Ogletree Deakins • October 30, 2017
On October 11, 2017, the Minnesota Supreme Court issued a decision in Burt v. Rackner, Inc., No. A15-2045 (October 11, 2017), that may have effectively abrogated the long-standing rule of “employment at will” in Minnesota. By creating a claim for retaliation under the Minnesota Fair Labor Standards Act (MFLSA)—a statute which does not contain an express retaliation provision—a 5-2 majority of the court held that other provisions of the MFLSA could be read to permit a restaurant employee who refused to share tips in apparent violation of the law (and who was later discharged) to sue for wrongful discharge under the statute. The court’s majority articulated a new and expansive principle for finding legislative intent to allow a claim based on a statute.
Littler Mendelson, P.C. • August 10, 2017
Most businesses entering into contracts in excess of $500,000 with the state of Minnesota are required to obtain an Equal Pay Certificate from the Minnesota Department of Human Rights (MDHR) as a condition of doing business with the state. The required elements of an application for certification are set forth in section 363A.44 of the Minnesota statutes.
Ogletree Deakins • July 21, 2017
On May 23, 2017, Minnesota Governor Mark Dayton signed into law amendments to the Minnesota Human Rights Act (MHRA) that are intended to curb the flood of “drive-by” disability access lawsuits in the state.
Jackson Lewis P.C. • June 07, 2017
The Minneapolis Sick and Safe Leave Ordinance and the Saint Paul Earned Sick and Safe Time Ordinance will go into effect on July 1, 2017, as scheduled.
Ogletree Deakins • May 24, 2017
In the waning hours of the 2017 legislative session, Republicans who control both houses of the Minnesota Legislature reached an agreement with Democratic Governor Mark Dayton on a budget bill that removed from a provision that would have preempted Minnesota cities’ safe and sick leave ordinances and other labor standards measures.
Jackson Lewis P.C. • May 01, 2017
The City of Minneapolis and the City of Saint Paul have issued their preliminary rules regarding their respective safe and sick leave ordinances, which are scheduled to go into effect on July 1, 2017. These preliminary rules provide additional clarity and guidance on how the ordinances will be interpreted and applied.
Ogletree Deakins • March 14, 2017
As expected, the Uniform State Labor Standards Act (H.F. No. 600)—a Minnesota bill to preempt local employment law ordinances, including the Minneapolis and St. Paul safe and sick leave ordinances—passed in the state House of Representatives on March 2, 2017, by a 76–53 margin. All Republican members of the chamber who were present supported the measure, and they were joined by two Democrats. The bill will now go to the state Senate, where a companion measure (S.F. No. 580) has been introduced.
Ogletree Deakins • February 21, 2017
Employers with employees in Minnesota—and in particular, those with employees in the cities of Minneapolis and/or St. Paul—may be interested in the status of several bills that have been introduced in the Minnesota Legislature addressing the issue of paid leaves of absence, including safe and sick leave.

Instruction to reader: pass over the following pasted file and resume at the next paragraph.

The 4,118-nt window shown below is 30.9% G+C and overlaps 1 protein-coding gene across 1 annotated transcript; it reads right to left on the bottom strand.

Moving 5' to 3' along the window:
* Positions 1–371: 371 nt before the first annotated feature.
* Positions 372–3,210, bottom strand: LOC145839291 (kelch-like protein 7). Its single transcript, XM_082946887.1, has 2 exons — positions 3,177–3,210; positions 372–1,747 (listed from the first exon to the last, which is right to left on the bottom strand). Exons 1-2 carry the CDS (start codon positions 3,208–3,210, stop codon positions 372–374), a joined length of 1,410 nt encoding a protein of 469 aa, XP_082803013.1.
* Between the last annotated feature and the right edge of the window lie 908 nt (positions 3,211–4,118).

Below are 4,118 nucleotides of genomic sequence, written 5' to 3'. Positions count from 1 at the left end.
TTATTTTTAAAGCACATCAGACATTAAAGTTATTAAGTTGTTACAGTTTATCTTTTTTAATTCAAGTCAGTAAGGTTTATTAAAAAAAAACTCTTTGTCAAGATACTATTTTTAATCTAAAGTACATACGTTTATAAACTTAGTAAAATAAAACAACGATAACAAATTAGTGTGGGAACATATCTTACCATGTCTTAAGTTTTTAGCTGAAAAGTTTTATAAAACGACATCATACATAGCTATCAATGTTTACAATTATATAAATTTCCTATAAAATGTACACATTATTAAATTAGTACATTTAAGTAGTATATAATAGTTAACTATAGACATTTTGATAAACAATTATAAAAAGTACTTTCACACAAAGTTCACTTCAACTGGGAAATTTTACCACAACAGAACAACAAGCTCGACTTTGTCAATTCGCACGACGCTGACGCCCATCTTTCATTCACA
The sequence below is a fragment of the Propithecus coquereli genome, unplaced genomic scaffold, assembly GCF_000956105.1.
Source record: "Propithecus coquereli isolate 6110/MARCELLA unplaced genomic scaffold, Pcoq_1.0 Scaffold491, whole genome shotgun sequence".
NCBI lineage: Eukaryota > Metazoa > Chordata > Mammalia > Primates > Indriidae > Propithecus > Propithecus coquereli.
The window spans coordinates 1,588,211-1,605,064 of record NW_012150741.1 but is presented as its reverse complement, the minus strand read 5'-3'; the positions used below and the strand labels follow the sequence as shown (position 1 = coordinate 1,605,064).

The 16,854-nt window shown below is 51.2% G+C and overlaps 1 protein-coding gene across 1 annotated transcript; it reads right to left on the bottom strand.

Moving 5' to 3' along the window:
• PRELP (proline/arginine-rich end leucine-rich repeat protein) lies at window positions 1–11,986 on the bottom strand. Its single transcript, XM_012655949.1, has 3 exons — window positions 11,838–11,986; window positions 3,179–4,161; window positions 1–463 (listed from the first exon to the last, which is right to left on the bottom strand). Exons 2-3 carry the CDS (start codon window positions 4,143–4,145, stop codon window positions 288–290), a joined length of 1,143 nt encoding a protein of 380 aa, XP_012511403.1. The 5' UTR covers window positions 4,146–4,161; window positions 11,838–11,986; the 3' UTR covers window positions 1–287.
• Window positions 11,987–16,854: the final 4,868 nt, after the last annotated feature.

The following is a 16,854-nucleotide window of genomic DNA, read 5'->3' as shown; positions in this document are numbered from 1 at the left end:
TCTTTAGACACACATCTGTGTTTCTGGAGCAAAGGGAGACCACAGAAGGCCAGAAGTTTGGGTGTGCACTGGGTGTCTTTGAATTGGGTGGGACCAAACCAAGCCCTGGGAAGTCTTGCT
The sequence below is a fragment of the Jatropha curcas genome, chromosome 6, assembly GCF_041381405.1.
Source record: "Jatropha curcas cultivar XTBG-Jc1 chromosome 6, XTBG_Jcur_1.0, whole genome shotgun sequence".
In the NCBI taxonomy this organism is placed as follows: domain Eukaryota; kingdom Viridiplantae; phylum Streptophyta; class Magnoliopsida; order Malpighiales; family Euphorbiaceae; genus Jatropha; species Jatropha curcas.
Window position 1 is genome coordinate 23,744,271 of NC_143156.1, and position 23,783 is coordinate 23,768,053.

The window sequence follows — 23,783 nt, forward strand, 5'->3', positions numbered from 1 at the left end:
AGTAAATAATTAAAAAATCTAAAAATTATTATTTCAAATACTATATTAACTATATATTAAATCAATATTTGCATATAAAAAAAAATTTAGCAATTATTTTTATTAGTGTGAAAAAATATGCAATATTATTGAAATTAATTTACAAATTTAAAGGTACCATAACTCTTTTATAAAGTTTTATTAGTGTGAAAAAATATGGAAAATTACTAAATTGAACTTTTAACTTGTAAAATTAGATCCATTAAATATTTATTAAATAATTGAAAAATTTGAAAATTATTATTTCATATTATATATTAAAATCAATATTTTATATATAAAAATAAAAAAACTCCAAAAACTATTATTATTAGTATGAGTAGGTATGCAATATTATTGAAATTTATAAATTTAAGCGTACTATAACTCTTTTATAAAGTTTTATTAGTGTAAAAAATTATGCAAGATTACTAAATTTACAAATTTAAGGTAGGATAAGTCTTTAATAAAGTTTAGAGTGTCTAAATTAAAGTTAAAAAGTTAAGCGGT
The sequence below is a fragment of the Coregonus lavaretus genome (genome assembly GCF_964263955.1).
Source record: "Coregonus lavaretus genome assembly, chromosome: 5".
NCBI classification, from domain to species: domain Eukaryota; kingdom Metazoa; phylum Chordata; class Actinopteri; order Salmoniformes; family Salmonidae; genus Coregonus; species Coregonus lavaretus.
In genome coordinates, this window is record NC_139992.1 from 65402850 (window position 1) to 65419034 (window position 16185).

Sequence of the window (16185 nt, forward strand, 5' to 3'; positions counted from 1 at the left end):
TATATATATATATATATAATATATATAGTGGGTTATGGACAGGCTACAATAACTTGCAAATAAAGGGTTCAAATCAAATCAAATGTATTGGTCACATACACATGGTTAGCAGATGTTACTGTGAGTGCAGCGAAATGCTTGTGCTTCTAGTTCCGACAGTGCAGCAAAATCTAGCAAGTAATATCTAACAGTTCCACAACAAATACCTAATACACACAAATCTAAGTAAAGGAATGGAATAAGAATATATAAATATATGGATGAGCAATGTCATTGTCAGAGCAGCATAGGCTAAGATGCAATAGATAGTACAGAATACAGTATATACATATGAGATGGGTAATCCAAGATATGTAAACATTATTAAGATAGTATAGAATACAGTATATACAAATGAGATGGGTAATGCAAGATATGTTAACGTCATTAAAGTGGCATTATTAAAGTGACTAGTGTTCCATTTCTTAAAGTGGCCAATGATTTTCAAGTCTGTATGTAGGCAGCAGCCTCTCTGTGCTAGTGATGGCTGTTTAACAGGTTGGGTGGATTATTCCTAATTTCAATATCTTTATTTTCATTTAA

Ogletree Deakins • February 08, 2017
The battle over paid sick leave and minimum wage ordinances at the municipal level moved to the Minnesota Legislature as its 2017–2018 session kicked off at the end of January. Several bills introduced in the 2017-2018 session would either establish a statewide standard for paid leaves or preempt and prevent municipalities from passing their own ordinances on these subjects.
Littler Mendelson, P.C. • January 27, 2017
A Minnesota state district court recently issued a temporary injunction preventing Minneapolis from enforcing its Sick and Safe Time Ordinance (the “Ordinance”), which is scheduled to go into effect July 1, 2017, against any employer “resident outside the geographic boundaries” of Minneapolis until after a hearing on the merits or further court order. It is unclear from the court’s ruling which employers are “resident outside” of Minneapolis, although simply having an employee work some of his or her time within the city limits is likely not sufficient to subject an employer to the Ordinance. An appeal of the court’s order is expected, but for now, the other requirements of the Ordinance remain intact.
Ogletree Deakins • January 25, 2017
A challenge brought in state court by a coalition of business groups, employers, and the Minnesota Chamber of Commerce seeking a temporary injunction to prevent the Minneapolis Safe and Sick Time Ordinance (No. 2016-040) from taking effect on July 1, 2017, was partially successful. In an order issued on January 19, 2017, Hennepin County District Judge Mel I. Dickstein denied a broad injunction, finding that the city had authority to enact the ordinance, but he granted a temporary injunction preventing its application to employers that are not located within the territorial limits of the city of Minneapolis. The ruling is likely to be appealed by both parties to the Minnesota Court of Appeals and, eventually, to the Minnesota Supreme Court.
Ogletree Deakins • October 17, 2016
Minnesota is one of several states that require all employers, both public sector and private sector, to grant time off with pay to employees to vote in the upcoming general election to be held on Tuesday, November 8, 2016.
Ogletree Deakins • October 11, 2016
A 63-year-old employee, who had worked in an administrative capacity for her employer for 12 years, was told that her position had been eliminated due to a customer-commissioned audit of the company’s services and recommended that ABM streamline its staff. She sued and claimed, among other things, that her employer was obliged to find her a different position with the company. Affirming summary judgment for the employer, the Eighth Circuit held that no such duty existed under the Minnesota Human Rights Act. Haggenmiller v. ABM Parking Services, Inc., No. 15-3107 (September 14, 2016).
Littler Mendelson, P.C. • October 05, 2016
Minneapolis, Minnesota has amended the Minneapolis Sick and Safe Time Ordinance less than four months after it was enacted.1 The amendments come on the heels of neighboring St. Paul adopting its own paid sick leave law,2 and bring the Minneapolis Ordinance more in line with St. Paul’s requirements concerning frontloading, payment of employees when on leave, tracking accrual of available paid sick time, and recording required information.